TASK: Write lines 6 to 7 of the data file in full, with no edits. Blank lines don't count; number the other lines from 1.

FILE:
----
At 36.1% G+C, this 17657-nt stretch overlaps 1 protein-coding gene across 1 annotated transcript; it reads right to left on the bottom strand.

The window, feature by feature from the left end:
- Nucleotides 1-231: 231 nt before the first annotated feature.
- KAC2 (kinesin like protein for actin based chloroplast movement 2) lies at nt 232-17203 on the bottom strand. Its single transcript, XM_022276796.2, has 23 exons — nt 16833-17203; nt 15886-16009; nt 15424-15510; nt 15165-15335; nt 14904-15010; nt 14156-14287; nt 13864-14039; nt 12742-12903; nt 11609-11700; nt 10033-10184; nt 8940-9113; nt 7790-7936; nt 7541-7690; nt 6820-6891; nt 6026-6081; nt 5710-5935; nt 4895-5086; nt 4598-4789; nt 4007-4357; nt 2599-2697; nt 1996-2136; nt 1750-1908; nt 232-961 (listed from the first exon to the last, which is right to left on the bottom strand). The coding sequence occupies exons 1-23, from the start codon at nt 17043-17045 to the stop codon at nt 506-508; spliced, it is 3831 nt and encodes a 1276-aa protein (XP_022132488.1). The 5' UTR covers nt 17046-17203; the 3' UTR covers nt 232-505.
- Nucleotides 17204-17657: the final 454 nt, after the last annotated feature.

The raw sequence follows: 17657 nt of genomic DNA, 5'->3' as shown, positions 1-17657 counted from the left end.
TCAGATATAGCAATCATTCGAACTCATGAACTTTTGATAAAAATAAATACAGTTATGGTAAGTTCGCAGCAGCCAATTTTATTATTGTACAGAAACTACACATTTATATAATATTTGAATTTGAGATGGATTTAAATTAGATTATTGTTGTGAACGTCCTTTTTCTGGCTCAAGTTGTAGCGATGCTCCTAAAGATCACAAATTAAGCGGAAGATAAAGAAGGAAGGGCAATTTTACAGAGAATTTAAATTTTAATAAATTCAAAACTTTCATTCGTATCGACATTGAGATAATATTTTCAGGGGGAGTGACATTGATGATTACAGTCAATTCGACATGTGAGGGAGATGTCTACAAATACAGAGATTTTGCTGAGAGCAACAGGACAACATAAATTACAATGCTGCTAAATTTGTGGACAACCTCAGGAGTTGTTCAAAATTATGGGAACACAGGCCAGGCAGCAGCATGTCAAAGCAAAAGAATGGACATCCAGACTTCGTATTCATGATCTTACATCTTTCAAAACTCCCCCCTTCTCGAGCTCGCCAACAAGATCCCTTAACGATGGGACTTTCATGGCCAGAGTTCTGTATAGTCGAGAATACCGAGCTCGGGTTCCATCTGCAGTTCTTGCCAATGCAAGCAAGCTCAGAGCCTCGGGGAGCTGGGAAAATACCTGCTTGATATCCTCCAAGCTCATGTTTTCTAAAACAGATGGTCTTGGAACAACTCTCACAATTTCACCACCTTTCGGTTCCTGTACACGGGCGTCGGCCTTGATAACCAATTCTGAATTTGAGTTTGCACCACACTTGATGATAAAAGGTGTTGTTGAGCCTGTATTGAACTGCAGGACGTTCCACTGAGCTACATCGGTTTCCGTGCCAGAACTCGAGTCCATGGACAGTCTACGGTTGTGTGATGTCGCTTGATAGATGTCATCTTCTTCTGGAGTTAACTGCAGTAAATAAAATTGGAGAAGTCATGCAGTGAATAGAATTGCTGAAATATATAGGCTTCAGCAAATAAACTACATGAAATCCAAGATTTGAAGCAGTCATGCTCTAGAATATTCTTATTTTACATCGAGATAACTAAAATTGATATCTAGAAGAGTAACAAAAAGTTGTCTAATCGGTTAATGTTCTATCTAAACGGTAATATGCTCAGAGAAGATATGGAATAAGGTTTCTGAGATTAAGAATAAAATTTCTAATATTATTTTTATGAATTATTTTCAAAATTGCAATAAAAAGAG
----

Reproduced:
The raw sequence follows: 17657 nt of genomic DNA, 5'->3' as shown, positions 1-17657 counted from the left end.
TCAGATATAGCAATCATTCGAACTCATGAACTTTTGATAAAAATAAATACAGTTATGGTAAGTTCGCAGCAGCCAATTTTATTATTGTACAGAAACTACACATTTATATAATATTTGAATTTGAGATGGATTTAAATTAGATTATTGTTGTGAACGTCCTTTTTCTGGCTCAAGTTGTAGCGATGCTCCTAAAGATCACAAATTAAGCGGAAGATAAAGAAGGAAGGGCAATTTTACAGAGAATTTAAATTTTAATAAATTCAAAACTTTCATTCGTATCGACATTGAGATAATATTTTCAGGGGGAGTGACATTGATGATTACAGTCAATTCGACATGTGAGGGAGATGTCTACAAATACAGAGATTTTGCTGAGAGCAACAGGACAACATAAATTACAATGCTGCTAAATTTGTGGACAACCTCAGGAGTTGTTCAAAATTATGGGAACACAGGCCAGGCAGCAGCATGTCAAAGCAAAAGAATGGACATCCAGACTTCGTATTCATGATCTTACATCTTTCAAAACTCCCCCCTTCTCGAGCTCGCCAACAAGATCCCTTAACGATGGGACTTTCATGGCCAGAGTTCTGTATAGTCGAGAATACCGAGCTCGGGTTCCATCTGCAGTTCTTGCCAATGCAAGCAAGCTCAGAGCCTCGGGGAGCTGGGAAAATACCTGCTTGATATCCTCCAAGCTCATGTTTTCTAAAACAGATGGTCTTGGAACAACTCTCACAATTTCACCACCTTTCGGTTCCTGTACACGGGCGTCGGCCTTGATAACCAATTCTGAATTTGAGTTTGCACCACACTTGATGATAAAAGGTGTTGTTGAGCCTGTATTGAACTGCAGGACGTTCCACTGAGCTACATCGGTTTCCGTGCCAGAACTCGAGTCCATGGACAGTCTACGGTTGTGTGATGTCGCTTGATAGATGTCATCTTCTTCTGGAGTTAACTGCAGTAAATAAAATTGGAGAAGTCATGCAGTGAATAGAATTGCTGAAATATATAGGCTTCAGCAAATAAACTACATGAAATCCAAGATTTGAAGCAGTCATGCTCTAGAATATTCTTATTTTACATCGAGATAACTAAAATTGATATCTAGAAGAGTAACAAAAAGTTGTCTAATCGGTTAATGTTCTATCTAAACGGTAATATGCTCAGAGAAGATATGGAATAAGGTTTCTGAGATTAAGAATAAAATTTCTAATATTATTTTTATGAATTATTTTCAAAATTGCAATAAAAAGAG